Good Sam Club Open Roads Forum: Build my hitch - trying to reduce sway
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 > Build my hitch - trying to reduce sway

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CampinHappy

Odessa, Texas (west Texas)

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Posted: 03/09/21 07:40pm Link  |  Quote  |  Print  |  Notify Moderator

Just bought a Keystone Premier 29RK. Currently drive a 2017 F-150 4wd with 5.0 engine and 3.73 rear end. The trailer weights are (as of today fully loaded, fresh water 40 gals, grey/black empty, zero propane (oops), dual batteries, generic wdh and sway bar, basic food and groceries, clothes for a few days, and the front storage with the usual assortment of power cables, stinky slinky, chocks, water hoses, and a midsize tool box.

I know a 250 would be better, but not yet, I need to wait a year.

Truck - 5900
Trailer - 7440 , rear axles - 6240, tongue 1200.

Obviously looking at Hensley and the other +$2500 hitches. Wondering if some other could meet my needs.

Today we drove home 250 miles with a steady 20 mph crosswind most of the way (Central Texas to West Texas) and had some sway but no serious white knuckle events.

Thoughts?

Thanks!


CampinHappy
West Texas Region
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corvettekent

Marysville, WA

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Posted: 03/09/21 08:07pm Link  |  Quote  |  Print  |  Notify Moderator

Move some weight forward in the trailer and add a second sway bar to the hitch.


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BurbMan

Noblesville, IN

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Posted: 03/09/21 08:44pm Link  |  Quote  |  Print  |  Notify Moderator

corvettekent wrote:

Move some weight forward in the trailer and add a second sway bar to the hitch.


OP is already at 16% tongue weight, a few more lbs isn't going to do much.

We towed with a Hensley Arrow for 20+ years, set and forget, never worry about the roads or the weather. If you stay with a traditional WD hitch like you have, the secret is to dial in the adjustment down to a gnat's behind. Measure front and rear of truck and trailer to be sure rig is level, be careful not to load too much behind the trailer axles. Rear kitchen models are tough because a lot of the weight winds up in the kitchen (pots/pans are heavier than t-shirts).

Find out where your fresh water tank is...if forward of the axles, you will do better traveling with full water, if behind the axles, tow with it empty.

If you towed all day in a 20-mph crosswind, the set up must be decent, now you just need to tweak it by trial/error to optimize. That, or fork over the cash for the Hensley or ProPride.

* This post was edited 03/09/21 08:50pm by BurbMan *


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Sjm9911

New Jersey

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Posted: 03/09/21 09:09pm Link  |  Quote  |  Print  |  Notify Moderator

When towing mine , that wasnt that heavy with my older 1500, i had a squishy feel in the back of the truck. It was sidewall roll and coreected with lt tires. What type of sway are you experiencing?


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Lynnmor

Red Lion

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Posted: 03/09/21 10:01pm Link  |  Quote  |  Print  |  Notify Moderator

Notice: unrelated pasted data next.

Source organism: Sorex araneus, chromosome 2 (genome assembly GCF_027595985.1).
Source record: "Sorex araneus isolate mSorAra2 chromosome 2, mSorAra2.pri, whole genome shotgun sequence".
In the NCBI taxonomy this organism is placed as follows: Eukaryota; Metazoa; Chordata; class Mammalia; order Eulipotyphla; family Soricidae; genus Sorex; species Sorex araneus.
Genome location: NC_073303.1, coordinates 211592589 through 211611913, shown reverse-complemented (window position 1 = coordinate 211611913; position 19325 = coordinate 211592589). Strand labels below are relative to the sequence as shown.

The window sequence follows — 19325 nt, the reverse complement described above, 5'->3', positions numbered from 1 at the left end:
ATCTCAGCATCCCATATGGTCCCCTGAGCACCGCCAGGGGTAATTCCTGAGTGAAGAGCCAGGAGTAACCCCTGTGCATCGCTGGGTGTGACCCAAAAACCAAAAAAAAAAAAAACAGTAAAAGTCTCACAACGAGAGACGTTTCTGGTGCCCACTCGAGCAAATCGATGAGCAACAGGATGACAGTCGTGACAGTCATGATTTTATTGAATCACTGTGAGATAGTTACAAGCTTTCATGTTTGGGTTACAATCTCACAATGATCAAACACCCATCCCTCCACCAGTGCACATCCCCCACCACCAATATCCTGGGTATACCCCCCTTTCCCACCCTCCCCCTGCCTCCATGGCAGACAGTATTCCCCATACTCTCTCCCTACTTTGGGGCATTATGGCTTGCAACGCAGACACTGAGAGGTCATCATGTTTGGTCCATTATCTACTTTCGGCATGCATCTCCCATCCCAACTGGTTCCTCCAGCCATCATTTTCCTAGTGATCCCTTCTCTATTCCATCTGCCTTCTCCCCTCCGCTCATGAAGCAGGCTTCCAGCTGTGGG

You can weld the trailer to the truck, but you will never make the wind go away. What you felt was not sway, it was simple gusts of wind. Tell us exactly how you adjusted the sway bar, few are ever done correctly.





valhalla360

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Posted: 03/10/21 05:19am Link  |  Quote  |  Print  |  Notify Moderator

A 20mph crosswind...with an occasional gust or trucks cutting off the wind as they pass...you'll feel a nudge now and then...so it sounds like it should be fine.


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APT

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Posted: 03/10/21 05:29am Link  |  Quote  |  Print  |  Notify Moderator

How much weight did you restore to the front axle of the F-150? Ford recommends 50% or even 25%. I recommend 100% lost weight restored for TT's due to the large profile which is more impacted by wind than any other trailer of similar weight. That is the cheapest thing to try.

A ~$500 Equalizer, Reese Strait Line, or BlueOx SwayPro should do well when adjusted to restore 100% front axle weight.


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Tvov

CT

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Posted: 03/10/21 05:30am Link  |  Quote  |  Print  |  Notify Moderator

What hitch are you using now? (I may have missed that, still early and not enough coffee)


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mkirsch

Rochester, NY

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Posted: 03/10/21 06:48am Link  |  Quote  |  Print  |  Notify Moderator

Yes, definitely NOT trailer sway. Trailer sway does not go away by itself. However, trailers will move around with undulations in the road and gusts of wind. If they snap right back in line behind the truck, then you did not experience sway and there is nothing to reduce.

On the other hand if you had to manually apply the trailer brakes to bring it back in line, that's a whole other ball of cats.


Putting 10-ply tires on half ton trucks since aught-four.

BurbMan

Noblesville, IN

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Posted: 03/10/21 06:56am Link  |  Quote  |  Print  |  Notify Moderator

mkirsch wrote:

...that's a whole other ball of cats.


Ball of cats?

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